Probing hydrogen catalyst assembly

Jan 23, 2014

Biochemical reactions sometimes have to handle dangerous things in a safe way. New work from researchers at UC Davis and Stanford University shows how cyanide and carbon monoxide are safely bound to an iron atom to construct an enzyme that can generate hydrogen gas. The work is published Jan. 24 in the journal Science.

Producing hydrogen with catalysts based on abundant metals, such as iron, is key to hopes of using hydrogen to replace carbon-based fuels. But before you can make hydrogen, you have to make the catalyst that enables the reaction –something bacteria have been able to do for millennia.

Jon Kuchenreuther, a postdoctoral researcher working with Professor Dave Britt, project scientist Simon George and colleagues at the UC Davis Department of Chemistry, with James Swartz and colleagues at Stanford, used a variety of analysis techniques to study the chain of chemical reactions that assembles these catalysts based on clusters of iron and adorned with cyanide (CN) and (CO) molecules.

"How does biology make these complicated active sites?" Britt said. "You can't release cyanide or carbon monoxide into the cell. It turns out that it's formed and kept on iron throughout."

In work published in Science last year, the researchers showed that the first binds to the iron/sulfur cluster, and is then split by the enzyme HydG to create a radical. The new paper picks up the story from there, showing that carbon monoxide and cyanide derived from the splitting of tyrosine, remain bound to the same as the tyrosine radical is removed. This iron/cyanide/carbon monoxide structure becomes part of the final cluster.

This video is not supported by your browser at this time.
Inexpensive catalysts for forming hydrogen would boost alternative fuels. UC Davis chemist Dave Britt talks about work to understand how such catalysts are assembled in nature. Credit: Produced by Andy Fell, UC Davis.

The team principally used a technique called Fourier Transform Infra Red spectroscopy to follow the process. FTIR measures vibrations in bond length, and both cyanide and carbon monoxide show strong signals with this method.

Metal atoms in biological molecules are usually bound to large structures, like amino acids or heme groups, Britt said. For metals to be bound to small molecules, like carbon monoxide and cyanide, is "some unusual chemistry by itself," he said.

Explore further: Unique chemistry in hydrogen catalysts

More information: "The HydG Enzyme Generates an Fe(CO)2(CN) Synthon in Assembly of the FeFe Hydrogenase H-Cluster" Science, 2014.

Related Stories

Unique chemistry in hydrogen catalysts

Oct 24, 2013

Making hydrogen easily and cheaply is a dream goal for clean, sustainable energy. Bacteria have been doing exactly that for billions of years, and now chemists at the University of California, Davis, and Stanford University ...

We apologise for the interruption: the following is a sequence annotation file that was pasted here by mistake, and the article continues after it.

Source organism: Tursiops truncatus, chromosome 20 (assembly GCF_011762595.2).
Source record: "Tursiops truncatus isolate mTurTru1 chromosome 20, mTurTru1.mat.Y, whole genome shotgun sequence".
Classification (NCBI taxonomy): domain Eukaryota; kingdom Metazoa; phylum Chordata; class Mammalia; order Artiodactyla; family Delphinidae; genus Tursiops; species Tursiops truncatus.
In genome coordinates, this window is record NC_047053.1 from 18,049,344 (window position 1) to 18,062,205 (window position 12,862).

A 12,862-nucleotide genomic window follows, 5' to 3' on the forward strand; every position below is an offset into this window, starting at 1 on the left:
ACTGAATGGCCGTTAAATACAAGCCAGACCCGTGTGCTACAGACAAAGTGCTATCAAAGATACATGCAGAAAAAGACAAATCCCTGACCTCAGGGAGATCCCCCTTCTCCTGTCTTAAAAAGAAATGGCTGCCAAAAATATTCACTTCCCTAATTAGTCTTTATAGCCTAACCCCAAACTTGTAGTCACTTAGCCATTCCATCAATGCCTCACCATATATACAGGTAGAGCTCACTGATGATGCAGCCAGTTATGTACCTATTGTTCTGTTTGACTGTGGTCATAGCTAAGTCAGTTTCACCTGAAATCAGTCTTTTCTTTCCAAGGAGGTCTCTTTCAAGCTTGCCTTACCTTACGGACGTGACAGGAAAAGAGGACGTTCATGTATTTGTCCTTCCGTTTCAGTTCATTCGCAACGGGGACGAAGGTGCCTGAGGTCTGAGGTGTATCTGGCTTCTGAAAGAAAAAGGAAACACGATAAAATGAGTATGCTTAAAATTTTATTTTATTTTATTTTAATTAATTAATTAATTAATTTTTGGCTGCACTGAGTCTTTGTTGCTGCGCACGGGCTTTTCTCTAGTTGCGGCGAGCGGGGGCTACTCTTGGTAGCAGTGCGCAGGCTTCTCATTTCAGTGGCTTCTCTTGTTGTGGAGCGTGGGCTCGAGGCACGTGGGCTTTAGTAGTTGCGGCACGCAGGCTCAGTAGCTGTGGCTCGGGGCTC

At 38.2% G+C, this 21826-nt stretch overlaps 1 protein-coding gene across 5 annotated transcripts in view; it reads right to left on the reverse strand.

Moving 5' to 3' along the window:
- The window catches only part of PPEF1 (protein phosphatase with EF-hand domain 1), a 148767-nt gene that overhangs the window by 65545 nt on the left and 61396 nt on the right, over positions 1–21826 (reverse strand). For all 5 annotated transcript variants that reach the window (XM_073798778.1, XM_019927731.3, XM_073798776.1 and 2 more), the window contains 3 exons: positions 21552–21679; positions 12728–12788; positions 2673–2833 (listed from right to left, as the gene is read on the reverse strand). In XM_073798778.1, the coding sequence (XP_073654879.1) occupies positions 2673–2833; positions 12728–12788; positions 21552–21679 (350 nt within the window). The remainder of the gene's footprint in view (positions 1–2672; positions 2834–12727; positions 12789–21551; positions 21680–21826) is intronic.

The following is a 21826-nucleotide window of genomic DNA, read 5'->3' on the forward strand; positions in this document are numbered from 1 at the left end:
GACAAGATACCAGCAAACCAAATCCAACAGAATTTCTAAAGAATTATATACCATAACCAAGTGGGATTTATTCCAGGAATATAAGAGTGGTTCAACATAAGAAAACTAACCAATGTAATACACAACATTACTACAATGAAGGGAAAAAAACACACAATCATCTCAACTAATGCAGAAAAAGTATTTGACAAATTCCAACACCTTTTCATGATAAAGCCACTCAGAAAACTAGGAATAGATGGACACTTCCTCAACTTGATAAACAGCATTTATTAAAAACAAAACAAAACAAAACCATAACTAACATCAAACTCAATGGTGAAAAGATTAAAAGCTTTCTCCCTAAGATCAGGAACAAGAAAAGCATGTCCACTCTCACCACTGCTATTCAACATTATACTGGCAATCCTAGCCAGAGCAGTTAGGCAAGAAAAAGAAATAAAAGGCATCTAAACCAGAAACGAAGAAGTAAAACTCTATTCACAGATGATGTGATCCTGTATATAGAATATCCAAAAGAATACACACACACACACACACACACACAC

Cheap metals can be used to make products from petroleum

Oct 21, 2013

The ancient alchemists sought to transform base metals, like lead, into precious gold. Now a new process developed at the University of Illinois at Chicago suggests that base metals may be worth more than their weight in ...

New method for producing clean hydrogen

May 21, 2013

Duke University engineers have developed a novel method for producing clean hydrogen, which could prove essential to weaning society off of fossil fuels and their environmental implications.

New antidote for smoke-related cyanide toxicity shows promise

Oct 22, 2012

Smoke inhalation is the major cause of death in fire victims due to cyanide poisoning. However, new research presented at CHEST 2012, the annual meeting of the American College of Chest Physicians, shows that a new antidote, ...

The dance of the atoms

Jun 10, 2013

( —Catalysts can stop working when atoms on the surface start moving. At the Vienna University of Technology, this dance of the atoms could now be observed and explained.

Recommended for you

A greener source of polyester—cork trees

Apr 16, 2014

On the scale of earth-friendly materials, you'd be hard pressed to find two that are farther apart than polyester (not at all) and cork (very). In an unexpected twist, however, scientists are figuring out ...

A beautiful, peculiar molecule

Apr 16, 2014

"Carbon is peculiar," said Nobel laureate Sir Harold Kroto. "More peculiar than you think." He was speaking to a standing-room-only audience that filled the Raytheon Amphitheater on Monday afternoon for the ...

Metals go from strength to strength

Apr 15, 2014

To the human hand, metal feels hard, but at the nanoscale it is surprisingly malleable. Push a lump of metal with brute force through a right-angle mould or die, and while it might look much the same to the ...

User comments : 0

More news stories

Better thermal-imaging lens from waste sulfur

Sulfur left over from refining fossil fuels can be transformed into cheap, lightweight, plastic lenses for infrared devices, including night-vision goggles, a University of Arizona-led international team ...

Hackathon team's GoogolPlex gives Siri extra powers

( —Four freshmen at the University of Pennsylvania have taken Apple's personal assistant Siri to behave as a graduate-level executive assistant which, when asked, is capable of adjusting the temperature ...

Chronic inflammation linked to 'high-grade' prostate cancer

Men who show signs of chronic inflammation in non-cancerous prostate tissue may have nearly twice the risk of actually having prostate cancer than those with no inflammation, according to results of a new study led by researchers ...